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Caring canines bring patients comfort and joy
Animals cannot cure illnesses but they do play an important role in people's lives.
This year the theme of Hospice Care Week (October 5-11) is Connecting Care and two Tibetan terriers have been bringing great comfort and companionship to patients at Saint Francis Hospice.
Mercedes and Bentley have been making regular visits to the Day Care Unit and the Inpatient unit on a Monday where they have been putting a smile on the faces of patients and staff alike.
They are among 4,500 dogs that have been trained by the charity Pets As Therapy (PAT) to provide therapeutic visits to hospitals, hospices, care homes and special needs schools and help people to feel less isolated and withdrawn.
Their owner Linda Simons (pictured with Mercedes and Bentley) signed her beloved pets up to the charity's rigorous training programme two years ago as she knew people would benefit from their calm and gentle nature.
"Coming to hospice is so rewarding and we love going around to see every patient who wants a visit," said Linda, from Barkingside.
"They sense the people who need their energy.
"The reaction from patients has been fantastic and I know the dogs can help them in different ways.
"There was a gentleman who could hardly move and when he saw the dogs he asked to stroke them.
"They brought him such joy and he couldn't stop smiling."
Dogs are incredibly intelligent and intuitive animals.
They have been helping blind people to live independently for more than 80 years.They are able to detect seizures and research suggests that they can even detect cancers.
And there is evidence that stroking a pet can be good for your health by reducing stress and blood pressure.
"They can help people with heart conditions and blood pressure problems," said Linda.
"It has been proven that stroking a dog or any pet for that matter can bring blood pressure down.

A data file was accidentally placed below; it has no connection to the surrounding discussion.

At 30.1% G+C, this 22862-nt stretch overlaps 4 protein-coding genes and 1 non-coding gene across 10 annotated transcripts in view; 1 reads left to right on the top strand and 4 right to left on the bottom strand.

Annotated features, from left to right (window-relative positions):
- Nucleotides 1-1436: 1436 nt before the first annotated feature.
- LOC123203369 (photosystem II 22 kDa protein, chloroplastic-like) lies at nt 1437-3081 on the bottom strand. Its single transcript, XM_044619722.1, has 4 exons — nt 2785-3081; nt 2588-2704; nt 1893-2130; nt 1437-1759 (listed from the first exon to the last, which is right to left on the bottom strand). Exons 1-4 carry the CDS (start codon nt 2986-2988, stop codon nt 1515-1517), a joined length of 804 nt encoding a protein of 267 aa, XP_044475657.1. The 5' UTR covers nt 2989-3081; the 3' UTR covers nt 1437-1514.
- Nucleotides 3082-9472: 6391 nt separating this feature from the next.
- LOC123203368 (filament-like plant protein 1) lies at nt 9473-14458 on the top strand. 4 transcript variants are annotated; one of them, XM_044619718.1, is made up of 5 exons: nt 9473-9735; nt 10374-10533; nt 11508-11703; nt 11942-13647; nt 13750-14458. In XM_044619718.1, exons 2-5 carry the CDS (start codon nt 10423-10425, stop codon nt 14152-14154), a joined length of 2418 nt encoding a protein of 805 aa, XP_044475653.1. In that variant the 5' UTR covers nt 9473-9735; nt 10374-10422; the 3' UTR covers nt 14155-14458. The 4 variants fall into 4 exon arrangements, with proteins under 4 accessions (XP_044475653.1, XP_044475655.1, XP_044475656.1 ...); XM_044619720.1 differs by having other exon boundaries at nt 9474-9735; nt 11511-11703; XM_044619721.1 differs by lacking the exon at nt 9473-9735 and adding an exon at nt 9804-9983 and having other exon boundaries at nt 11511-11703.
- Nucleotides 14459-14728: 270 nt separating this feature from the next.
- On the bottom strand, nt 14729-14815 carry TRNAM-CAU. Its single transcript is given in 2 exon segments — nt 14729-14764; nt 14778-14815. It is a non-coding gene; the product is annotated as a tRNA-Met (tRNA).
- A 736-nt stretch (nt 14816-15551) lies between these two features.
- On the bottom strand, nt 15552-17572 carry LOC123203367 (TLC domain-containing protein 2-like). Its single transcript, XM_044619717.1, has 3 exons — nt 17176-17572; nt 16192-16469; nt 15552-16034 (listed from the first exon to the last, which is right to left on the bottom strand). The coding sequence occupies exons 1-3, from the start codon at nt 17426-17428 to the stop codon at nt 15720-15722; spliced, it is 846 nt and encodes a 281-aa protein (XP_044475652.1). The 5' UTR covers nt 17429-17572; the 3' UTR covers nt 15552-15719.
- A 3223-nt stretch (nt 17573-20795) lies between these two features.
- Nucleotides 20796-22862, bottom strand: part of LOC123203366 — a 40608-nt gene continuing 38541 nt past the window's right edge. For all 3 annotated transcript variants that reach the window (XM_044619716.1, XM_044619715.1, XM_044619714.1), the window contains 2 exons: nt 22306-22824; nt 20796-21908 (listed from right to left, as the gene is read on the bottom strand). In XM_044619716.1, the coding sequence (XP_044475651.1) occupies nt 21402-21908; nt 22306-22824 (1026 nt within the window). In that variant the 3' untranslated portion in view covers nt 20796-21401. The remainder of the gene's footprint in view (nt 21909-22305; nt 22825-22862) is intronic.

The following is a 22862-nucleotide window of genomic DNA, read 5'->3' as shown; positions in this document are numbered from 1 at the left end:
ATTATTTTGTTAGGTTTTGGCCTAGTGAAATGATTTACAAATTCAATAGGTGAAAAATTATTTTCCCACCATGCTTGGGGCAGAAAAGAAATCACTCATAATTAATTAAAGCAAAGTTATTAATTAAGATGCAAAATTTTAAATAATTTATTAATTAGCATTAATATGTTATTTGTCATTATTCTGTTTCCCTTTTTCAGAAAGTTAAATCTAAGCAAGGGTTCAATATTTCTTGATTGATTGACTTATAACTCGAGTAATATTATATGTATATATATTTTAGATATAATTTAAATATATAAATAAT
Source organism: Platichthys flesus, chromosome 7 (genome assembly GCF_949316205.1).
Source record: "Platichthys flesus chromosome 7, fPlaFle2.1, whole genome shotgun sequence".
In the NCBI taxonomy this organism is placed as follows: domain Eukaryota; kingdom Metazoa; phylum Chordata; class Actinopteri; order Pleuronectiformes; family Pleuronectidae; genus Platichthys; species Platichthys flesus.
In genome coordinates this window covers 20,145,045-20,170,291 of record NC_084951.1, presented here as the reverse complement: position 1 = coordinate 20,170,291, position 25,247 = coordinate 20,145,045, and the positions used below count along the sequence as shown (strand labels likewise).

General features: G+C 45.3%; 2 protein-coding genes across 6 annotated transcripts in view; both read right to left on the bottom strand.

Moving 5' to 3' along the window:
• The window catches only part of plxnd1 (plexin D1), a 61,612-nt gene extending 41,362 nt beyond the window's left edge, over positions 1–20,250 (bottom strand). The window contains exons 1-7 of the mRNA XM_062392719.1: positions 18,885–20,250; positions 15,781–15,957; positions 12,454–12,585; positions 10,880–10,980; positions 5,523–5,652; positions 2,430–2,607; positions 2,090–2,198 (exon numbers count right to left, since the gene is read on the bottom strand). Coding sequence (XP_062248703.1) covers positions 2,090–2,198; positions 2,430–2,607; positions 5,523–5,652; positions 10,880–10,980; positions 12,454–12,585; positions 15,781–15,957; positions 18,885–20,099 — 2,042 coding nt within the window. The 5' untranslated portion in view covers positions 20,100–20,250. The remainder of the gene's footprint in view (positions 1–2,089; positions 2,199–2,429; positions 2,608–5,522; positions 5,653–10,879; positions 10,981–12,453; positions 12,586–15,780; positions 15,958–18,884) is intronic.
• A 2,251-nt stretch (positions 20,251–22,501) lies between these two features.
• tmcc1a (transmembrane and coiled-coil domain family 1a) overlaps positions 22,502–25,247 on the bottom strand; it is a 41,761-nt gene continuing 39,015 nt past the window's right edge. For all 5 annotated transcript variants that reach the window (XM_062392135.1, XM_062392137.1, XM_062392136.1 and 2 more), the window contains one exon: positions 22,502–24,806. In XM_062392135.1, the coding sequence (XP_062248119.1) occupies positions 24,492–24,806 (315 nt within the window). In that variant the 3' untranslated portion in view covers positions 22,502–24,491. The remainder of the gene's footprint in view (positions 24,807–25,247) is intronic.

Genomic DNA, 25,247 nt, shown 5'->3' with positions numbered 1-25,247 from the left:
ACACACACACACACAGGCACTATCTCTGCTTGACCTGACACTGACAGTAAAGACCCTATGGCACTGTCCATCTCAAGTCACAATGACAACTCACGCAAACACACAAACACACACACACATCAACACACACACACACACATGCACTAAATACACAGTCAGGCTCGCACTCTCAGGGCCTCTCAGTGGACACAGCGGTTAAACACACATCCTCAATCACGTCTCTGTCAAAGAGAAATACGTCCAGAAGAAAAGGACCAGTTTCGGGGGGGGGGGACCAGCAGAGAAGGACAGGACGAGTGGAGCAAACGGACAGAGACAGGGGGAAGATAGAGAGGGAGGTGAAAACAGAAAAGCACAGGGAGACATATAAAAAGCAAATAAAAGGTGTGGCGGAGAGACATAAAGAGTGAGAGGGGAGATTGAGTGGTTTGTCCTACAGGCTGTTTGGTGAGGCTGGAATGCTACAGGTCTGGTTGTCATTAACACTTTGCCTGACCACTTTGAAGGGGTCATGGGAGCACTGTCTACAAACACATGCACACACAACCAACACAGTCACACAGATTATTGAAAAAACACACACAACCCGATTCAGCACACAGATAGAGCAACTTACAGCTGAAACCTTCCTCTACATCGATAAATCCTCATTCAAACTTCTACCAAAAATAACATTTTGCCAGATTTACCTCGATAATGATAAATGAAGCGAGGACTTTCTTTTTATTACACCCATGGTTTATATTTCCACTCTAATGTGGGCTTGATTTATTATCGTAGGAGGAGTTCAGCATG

It is a de-stress therapy."
Linda's belief in the wellbeing that animals can bring people comes from personal experience.
"I used to have a Cavalier King Charles Spaniel and when my husband was ill he never left his side," said Linda.
"My mum was ill for quite a long time and Mercedes and Bentley used to sit with her and I always noticed the smile on her face.
"They gave her wonderful comfort."
But while some people may doubt the health benefits a pet bring there is no question that they can improve a person's quality of life by making them feel more content and less stressed and alone.
"It is pretty obvious when the PAT dogs come in that some patients feel the benefit," said Tracy Cunningham, Day Therapy Services Manager.
"Their faces say it all, their smiles and tenderness towards the dogs and the owner, often reminiscing of their own pets, who are often companions to them throughout the ups and downs."
Linda is also encouraging other dog and cat owners to get involved so more people can experience the well-being that being close to an animal can bring to their lives.
To find out more visit the charity's website at petsastherapy.org.
This is what two patients from the Day Unit had to say about meeting Mercedes and Bentley:
"They make you feel that you are not so isolated and that you are normal," said Margaret Johnson, 68, (pictured) who has lung cancer and visits the Day Unit every Monday.
"When you know they are such gentle dogs you feel at ease.
"Being able to pet a dog means you are able to do something normal, something that isn't medical.
"If you come here and don't have animals at all a dog must be a great comfort, especially if you were used to having animals."
Alan Harris, 85, (pictured with Mercedes and Bentley) who also has lung cancer, said, "When I walked in to the Day Unit and saw them I was so excited. They were so beautiful and so attentive.
"They did not care who they talked to.
"They treated everyone the same.
"I have had animals in my life for as long as I can remember and they are such wonderful companionship."